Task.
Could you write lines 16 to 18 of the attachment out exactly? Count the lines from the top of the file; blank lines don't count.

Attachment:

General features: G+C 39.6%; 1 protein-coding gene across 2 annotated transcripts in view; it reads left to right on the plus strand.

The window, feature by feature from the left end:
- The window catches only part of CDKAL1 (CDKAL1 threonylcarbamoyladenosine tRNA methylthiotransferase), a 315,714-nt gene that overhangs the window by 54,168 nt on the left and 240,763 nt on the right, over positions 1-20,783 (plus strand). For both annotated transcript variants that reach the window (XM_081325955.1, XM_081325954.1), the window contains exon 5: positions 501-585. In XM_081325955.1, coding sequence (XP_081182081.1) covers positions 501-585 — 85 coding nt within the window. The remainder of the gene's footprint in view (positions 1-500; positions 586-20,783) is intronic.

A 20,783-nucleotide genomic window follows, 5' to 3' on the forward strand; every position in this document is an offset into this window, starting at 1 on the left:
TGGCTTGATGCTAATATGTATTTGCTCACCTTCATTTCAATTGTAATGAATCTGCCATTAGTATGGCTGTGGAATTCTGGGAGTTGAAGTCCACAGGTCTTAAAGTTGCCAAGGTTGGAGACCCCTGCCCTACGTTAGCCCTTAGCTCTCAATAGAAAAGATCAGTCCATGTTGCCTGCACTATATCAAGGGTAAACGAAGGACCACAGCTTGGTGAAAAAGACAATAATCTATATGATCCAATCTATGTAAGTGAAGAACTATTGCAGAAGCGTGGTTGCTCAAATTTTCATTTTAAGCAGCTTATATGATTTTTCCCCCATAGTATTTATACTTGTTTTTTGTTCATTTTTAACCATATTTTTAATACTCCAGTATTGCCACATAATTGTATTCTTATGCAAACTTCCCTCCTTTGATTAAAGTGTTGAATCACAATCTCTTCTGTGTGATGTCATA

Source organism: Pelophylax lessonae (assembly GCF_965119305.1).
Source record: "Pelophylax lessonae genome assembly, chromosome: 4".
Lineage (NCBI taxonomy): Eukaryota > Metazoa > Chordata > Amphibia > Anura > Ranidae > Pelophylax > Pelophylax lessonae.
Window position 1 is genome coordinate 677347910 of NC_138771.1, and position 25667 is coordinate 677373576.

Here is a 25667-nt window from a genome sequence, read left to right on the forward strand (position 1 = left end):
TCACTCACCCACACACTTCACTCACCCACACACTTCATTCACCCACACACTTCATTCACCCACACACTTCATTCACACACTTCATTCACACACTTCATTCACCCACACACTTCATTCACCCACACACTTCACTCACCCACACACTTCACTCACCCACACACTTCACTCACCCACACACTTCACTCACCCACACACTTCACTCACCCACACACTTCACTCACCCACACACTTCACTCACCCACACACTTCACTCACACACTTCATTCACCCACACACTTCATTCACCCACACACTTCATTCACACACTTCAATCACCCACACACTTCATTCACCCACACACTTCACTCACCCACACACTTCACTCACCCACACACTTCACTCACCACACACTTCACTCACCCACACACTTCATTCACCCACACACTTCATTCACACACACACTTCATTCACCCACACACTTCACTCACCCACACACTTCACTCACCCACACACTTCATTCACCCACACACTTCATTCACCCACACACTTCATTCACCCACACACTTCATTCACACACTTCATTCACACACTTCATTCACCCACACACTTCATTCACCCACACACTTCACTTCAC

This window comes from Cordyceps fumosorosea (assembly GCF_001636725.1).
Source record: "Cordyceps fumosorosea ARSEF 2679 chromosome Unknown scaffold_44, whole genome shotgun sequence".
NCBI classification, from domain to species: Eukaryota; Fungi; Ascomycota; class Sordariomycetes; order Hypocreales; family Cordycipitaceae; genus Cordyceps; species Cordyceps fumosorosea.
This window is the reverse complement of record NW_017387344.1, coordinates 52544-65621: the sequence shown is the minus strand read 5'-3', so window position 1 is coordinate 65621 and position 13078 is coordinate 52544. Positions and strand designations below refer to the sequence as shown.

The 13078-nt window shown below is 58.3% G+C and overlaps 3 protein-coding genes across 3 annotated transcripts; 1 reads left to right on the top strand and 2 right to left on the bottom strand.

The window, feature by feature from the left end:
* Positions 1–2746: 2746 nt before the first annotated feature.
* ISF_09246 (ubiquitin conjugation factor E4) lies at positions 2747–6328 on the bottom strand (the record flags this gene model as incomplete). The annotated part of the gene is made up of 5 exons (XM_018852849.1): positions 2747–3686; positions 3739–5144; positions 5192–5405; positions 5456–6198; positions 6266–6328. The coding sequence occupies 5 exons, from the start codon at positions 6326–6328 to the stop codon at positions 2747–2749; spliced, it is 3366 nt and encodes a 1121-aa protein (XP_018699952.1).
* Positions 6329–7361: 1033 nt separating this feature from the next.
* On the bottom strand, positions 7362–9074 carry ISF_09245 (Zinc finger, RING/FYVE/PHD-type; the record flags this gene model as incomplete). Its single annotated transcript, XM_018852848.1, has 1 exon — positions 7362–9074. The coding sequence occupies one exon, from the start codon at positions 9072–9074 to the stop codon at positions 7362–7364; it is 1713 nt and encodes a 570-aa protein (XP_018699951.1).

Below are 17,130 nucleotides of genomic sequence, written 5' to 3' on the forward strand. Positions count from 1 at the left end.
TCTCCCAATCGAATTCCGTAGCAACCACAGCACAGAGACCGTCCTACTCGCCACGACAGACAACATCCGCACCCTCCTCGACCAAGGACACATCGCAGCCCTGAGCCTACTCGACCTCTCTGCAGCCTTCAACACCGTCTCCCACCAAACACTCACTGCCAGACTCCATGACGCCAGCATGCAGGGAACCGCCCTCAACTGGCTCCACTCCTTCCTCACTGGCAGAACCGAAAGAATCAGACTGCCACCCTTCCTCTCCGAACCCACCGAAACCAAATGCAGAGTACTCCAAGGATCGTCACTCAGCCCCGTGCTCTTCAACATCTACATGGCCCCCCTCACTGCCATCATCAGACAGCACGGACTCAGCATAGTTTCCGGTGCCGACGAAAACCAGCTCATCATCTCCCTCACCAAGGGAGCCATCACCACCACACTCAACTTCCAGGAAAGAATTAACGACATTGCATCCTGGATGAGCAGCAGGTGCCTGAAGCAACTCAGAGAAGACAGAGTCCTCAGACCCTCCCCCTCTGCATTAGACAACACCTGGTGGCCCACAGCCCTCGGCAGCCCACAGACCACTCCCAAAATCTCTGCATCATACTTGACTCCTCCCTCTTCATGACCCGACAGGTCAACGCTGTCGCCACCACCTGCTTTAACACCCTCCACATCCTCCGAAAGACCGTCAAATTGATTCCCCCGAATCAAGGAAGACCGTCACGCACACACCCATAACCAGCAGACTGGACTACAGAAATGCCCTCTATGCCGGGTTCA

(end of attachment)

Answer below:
The 13078-nt window shown below is 58.3% G+C and overlaps 3 protein-coding genes across 3 annotated transcripts; 1 reads left to right on the top strand and 2 right to left on the bottom strand.

The window, feature by feature from the left end:
* Positions 1–2746: 2746 nt before the first annotated feature.